Hiding malware may evade antivirus



Sans had an interesting malware analysis this morning about a blob that appeared to be ascii text (gibberish) that was retrieved by a piece of malware. It turns out that the ascii text was a cleverly encoded exe file (windows executable or program file.) It took several iterations of their analysis to uncover the actual file. A followup referred to a study of “hiding” malware in various Microsoft Word supported formats and how successful (or unfortunately UNsuccessful) several antivirus programs tested were able to identify it. This was performed by running the files through virus total and the virus was the EICAR test pattern.


The pdf of this analysis is available here. Basically, only 2 Antivirus programs were able to detect the malware in all 7 file formats. (They used .doc .dot .doc (rtf) .xml .mht .rtf .zip (word document, document template, Word 97-200 and 6/95 rtf, xml, single web page, rich text format and web page (which bundles all files into a zip archive.)))

It looks as though Microsoft and McAfee antivirus products were the only ones to raise an alarm over the file encoded in all 7 formats. Norton and Clamav were members of the 2 of 7 club and AVG (common free antivirus) detected 0 of 7.

So, maybe this should throw down the gauntlet to antivirus scanners to be able to better parse the contents of various files.

–Update 8/30/06–

Sunbelt blog has skewered the methodology of the above testing. Noting that the EICAR test signature is just a string of characters and nothing more. They even say antivirus programs SHOULDN’T detect this embedded in another file. They do say that this kind of testing is not entirely worthless, but should be done on real, live malware samples. (They note – that’s what VMWare is for…)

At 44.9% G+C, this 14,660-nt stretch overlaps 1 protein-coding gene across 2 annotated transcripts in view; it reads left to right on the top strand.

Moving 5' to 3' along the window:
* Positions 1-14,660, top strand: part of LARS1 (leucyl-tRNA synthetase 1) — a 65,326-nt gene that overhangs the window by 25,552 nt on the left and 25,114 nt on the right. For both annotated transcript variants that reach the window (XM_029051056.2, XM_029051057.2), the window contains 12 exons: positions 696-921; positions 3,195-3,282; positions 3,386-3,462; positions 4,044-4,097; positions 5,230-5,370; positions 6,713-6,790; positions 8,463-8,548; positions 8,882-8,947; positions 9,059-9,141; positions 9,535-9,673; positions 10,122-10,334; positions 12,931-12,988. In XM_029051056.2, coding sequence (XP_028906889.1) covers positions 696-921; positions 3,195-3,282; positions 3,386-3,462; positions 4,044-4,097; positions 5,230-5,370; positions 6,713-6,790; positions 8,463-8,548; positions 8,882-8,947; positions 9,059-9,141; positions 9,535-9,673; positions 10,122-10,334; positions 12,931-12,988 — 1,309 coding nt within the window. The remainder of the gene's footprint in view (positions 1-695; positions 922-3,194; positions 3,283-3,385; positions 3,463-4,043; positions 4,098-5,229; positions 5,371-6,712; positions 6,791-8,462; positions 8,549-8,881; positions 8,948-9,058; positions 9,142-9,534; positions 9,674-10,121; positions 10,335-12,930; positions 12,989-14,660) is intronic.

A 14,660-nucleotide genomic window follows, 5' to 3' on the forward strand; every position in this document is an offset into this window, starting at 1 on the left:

Also, on a somewhat related note, the security fix has a few musings on antivirus in wake of a scandal involving consumer reports inventing viruses to test antivirus scanners. in a way, the thinking makes sense – “I can’t test against KNOWN viruses, I need to test against new, unknown viruses…” Unfortunately, genies don’t always stay in the bottle, so that’s not a great idea for a number of other reasons.

He does not an idea that may have some promise – An idea that was presented at Defcon for a huge malware repository. The idea being that different AV vendors could submit their recent samples there, this would give others a chance to test their scanners against the new/emerging viruses. I don’t know how likely that is to happen, but it would seem to have some serious advantages. The biggest argument against is that it might make it easier for the “bad guys” to get at live working viruses, but realistically – they already have pretty easy access – maybe it’s time to give the “good guys” such easy access so that the playing field is level.

–Update 9/5/06–